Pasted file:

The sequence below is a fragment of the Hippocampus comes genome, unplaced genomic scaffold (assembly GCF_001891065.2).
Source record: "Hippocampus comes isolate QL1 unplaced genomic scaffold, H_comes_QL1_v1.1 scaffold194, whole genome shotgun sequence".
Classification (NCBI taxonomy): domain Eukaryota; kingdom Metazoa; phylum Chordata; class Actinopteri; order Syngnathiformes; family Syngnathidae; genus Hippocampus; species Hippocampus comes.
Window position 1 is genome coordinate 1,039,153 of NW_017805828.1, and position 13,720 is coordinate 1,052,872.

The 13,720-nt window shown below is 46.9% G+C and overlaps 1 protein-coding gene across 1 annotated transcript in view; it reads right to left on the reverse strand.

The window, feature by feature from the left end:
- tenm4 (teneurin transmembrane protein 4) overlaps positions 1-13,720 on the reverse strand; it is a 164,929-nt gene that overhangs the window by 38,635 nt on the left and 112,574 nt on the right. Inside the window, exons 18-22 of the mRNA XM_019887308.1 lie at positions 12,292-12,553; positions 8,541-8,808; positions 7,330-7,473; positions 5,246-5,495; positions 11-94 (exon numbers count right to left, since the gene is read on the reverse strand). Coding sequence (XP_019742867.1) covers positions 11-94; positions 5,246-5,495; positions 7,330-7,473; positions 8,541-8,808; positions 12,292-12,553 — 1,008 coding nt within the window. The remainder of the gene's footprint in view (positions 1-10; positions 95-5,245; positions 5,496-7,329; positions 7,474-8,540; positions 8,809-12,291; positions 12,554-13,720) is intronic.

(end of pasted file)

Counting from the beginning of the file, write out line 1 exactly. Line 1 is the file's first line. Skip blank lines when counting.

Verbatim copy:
The sequence below is a fragment of the Hippocampus comes genome, unplaced genomic scaffold (assembly GCF_001891065.2).